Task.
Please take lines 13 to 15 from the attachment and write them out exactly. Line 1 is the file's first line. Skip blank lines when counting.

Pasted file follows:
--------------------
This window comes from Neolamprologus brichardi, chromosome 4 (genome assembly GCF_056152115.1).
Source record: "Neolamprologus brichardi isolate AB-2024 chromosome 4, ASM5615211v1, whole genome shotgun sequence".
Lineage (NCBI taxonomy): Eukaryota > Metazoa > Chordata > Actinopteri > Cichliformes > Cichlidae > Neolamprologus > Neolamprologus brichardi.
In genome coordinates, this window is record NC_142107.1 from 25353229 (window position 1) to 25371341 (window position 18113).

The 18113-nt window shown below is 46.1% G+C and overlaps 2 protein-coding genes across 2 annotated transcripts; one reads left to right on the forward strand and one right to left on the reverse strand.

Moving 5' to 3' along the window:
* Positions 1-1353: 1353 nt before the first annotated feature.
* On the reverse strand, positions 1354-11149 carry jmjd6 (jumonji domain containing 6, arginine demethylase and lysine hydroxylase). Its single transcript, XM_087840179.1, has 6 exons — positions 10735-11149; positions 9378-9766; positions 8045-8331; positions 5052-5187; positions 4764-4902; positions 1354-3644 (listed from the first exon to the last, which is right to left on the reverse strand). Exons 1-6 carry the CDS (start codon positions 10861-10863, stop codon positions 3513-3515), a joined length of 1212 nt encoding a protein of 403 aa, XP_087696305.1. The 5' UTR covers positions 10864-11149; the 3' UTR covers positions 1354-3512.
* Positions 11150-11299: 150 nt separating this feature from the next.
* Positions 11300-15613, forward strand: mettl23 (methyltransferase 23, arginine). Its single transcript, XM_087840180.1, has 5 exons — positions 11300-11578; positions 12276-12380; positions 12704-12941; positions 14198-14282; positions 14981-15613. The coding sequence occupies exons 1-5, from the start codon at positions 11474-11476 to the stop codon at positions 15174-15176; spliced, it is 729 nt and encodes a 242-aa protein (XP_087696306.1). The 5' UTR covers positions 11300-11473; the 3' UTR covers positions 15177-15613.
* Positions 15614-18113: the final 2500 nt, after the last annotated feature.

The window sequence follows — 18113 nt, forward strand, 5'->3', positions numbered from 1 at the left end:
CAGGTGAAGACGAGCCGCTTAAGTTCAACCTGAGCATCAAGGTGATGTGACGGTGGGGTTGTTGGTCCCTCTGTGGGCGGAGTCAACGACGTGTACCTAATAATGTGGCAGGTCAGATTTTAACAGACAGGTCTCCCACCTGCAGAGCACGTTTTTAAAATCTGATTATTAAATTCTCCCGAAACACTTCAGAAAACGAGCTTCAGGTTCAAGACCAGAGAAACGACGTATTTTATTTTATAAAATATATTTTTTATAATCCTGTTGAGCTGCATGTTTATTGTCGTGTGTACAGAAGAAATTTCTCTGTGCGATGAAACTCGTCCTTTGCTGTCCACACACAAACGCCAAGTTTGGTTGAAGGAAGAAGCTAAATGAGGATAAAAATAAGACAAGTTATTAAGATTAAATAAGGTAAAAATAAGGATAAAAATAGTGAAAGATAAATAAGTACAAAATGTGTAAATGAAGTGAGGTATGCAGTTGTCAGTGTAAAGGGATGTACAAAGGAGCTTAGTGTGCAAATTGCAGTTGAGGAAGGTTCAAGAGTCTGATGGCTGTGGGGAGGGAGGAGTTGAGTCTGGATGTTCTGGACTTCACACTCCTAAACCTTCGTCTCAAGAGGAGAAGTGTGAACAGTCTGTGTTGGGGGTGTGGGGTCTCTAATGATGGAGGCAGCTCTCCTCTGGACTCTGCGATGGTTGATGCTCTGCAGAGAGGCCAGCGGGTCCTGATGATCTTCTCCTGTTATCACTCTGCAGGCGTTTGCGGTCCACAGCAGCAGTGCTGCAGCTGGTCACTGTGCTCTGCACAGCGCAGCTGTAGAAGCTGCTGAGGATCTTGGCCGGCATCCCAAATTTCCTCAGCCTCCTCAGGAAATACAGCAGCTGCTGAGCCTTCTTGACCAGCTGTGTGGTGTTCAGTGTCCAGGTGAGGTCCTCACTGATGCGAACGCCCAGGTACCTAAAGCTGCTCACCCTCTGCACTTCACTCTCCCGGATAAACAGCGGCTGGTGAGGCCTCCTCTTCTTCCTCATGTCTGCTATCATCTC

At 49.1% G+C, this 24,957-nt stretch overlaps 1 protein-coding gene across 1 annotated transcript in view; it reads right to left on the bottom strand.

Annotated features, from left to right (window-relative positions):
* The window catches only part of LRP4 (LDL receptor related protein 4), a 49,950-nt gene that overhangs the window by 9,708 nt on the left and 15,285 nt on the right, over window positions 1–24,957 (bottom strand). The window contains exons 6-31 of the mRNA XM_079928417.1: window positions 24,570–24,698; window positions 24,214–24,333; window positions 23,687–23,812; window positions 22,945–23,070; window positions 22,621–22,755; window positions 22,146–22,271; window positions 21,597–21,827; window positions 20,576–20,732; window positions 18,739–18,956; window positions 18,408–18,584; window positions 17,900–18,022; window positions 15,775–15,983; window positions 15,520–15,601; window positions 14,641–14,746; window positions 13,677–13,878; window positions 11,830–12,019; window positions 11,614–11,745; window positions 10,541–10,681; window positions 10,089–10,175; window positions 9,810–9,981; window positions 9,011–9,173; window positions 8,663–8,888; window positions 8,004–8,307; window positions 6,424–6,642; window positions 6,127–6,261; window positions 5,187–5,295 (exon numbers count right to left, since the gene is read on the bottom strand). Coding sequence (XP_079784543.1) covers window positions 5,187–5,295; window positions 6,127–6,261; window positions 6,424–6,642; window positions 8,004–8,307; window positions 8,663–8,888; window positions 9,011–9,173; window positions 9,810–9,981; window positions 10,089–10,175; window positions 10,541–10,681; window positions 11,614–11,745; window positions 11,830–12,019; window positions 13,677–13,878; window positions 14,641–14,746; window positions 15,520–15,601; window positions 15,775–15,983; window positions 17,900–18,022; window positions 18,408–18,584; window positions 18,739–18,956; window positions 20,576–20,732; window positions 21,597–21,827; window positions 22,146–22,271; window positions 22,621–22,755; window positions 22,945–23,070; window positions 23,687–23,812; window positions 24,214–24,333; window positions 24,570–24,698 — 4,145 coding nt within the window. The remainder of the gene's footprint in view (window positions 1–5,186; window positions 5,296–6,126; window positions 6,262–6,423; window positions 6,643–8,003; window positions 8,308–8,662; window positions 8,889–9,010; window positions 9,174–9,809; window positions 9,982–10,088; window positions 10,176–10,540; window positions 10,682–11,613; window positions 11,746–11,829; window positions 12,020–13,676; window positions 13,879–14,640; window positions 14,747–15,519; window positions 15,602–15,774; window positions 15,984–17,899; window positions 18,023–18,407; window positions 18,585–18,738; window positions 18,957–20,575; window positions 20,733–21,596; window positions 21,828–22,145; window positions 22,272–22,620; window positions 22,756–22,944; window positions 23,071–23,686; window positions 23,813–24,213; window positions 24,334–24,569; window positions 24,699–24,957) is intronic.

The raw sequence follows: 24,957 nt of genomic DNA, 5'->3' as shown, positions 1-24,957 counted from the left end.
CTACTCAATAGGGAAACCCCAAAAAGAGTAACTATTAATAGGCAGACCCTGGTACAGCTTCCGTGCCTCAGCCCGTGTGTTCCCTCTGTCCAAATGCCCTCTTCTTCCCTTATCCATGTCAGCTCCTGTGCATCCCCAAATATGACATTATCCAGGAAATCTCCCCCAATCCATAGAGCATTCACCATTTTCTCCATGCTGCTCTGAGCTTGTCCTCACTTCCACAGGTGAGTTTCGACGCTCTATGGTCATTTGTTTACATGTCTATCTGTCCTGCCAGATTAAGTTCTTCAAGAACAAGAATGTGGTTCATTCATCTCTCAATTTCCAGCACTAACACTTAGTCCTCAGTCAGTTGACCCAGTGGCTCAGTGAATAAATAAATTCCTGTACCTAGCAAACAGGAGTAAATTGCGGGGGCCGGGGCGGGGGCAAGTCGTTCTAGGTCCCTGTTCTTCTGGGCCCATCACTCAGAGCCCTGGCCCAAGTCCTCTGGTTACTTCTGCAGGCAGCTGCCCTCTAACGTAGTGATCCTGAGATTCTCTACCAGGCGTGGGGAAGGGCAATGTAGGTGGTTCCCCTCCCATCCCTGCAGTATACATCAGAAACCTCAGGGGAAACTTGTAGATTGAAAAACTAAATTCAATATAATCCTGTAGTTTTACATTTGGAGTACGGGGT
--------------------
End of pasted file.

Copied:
CAGGTGAAGACGAGCCGCTTAAGTTCAACCTGAGCATCAAGGTGATGTGACGGTGGGGTTGTTGGTCCCTCTGTGGGCGGAGTCAACGACGTGTACCTAATAATGTGGCAGGTCAGATTTTAACAGACAGGTCTCCCACCTGCAGAGCACGTTTTTAAAATCTGATTATTAAATTCTCCCGAAACACTTCAGAAAACGAGCTTCAGGTTCAAGACCAGAGAAACGACGTATTTTATTTTATAAAATATATTTTTTATAATCCTGTTGAGCTGCATGTTTATTGTCGTGTGTACAGAAGAAATTTCTCTGTGCGATGAAACTCGTCCTTTGCTGTCCACACACAAACGCCAAGTTTGGTTGAAGGAAGAAGCTAAATGAGGATAAAAATAAGACAAGTTATTAAGATTAAATAAGGTAAAAATAAGGATAAAAATAGTGAAAGATAAATAAGTACAAAATGTGTAAATGAAGTGAGGTATGCAGTTGTCAGTGTAAAGGGATGTACAAAGGAGCTTAGTGTGCAAATTGCAGTTGAGGAAGGTTCAAGAGTCTGATGGCTGTGGGGAGGGAGGAGTTGAGTCTGGATGTTCTGGACTTCACACTCCTAAACCTTCGTCTCAAGAGGAGAAGTGTGAACAGTCTGTGTTGGGGGTGTGGGGTCTCTAATGATGGAGGCAGCTCTCCTCTGGACTCTGCGATGGTTGATGCTCTGCAGAGAGGCCAGCGGGTCCTGATGATCTTCTCCTGTTATCACTCTGCAGGCGTTTGCGGTCCACAGCAGCAGTGCTGCAGCTGGTCACTGTGCTCTGCACAGCGCAGCTGTAGAAGCTGCTGAGGATCTTGGCCGGCATCCCAAATTTCCTCAGCCTCCTCAGGAAATACAGCAGCTGCTGAGCCTTCTTGACCAGCTGTGTGGTGTTCAGTGTCCAGGTGAGGTCCTCACTGATGCGAACGCCCAGGTACCTAAAGCTGCTCACCCTCTGCACTTCACTCTCCCGGATAAACAGCGGCTGGTGAGGCCTCCTCTTCTTCCTCATGTCTGCTATCATCTC

At 49.1% G+C, this 24,957-nt stretch overlaps 1 protein-coding gene across 1 annotated transcript in view; it reads right to left on the bottom strand.

Annotated features, from left to right (window-relative positions):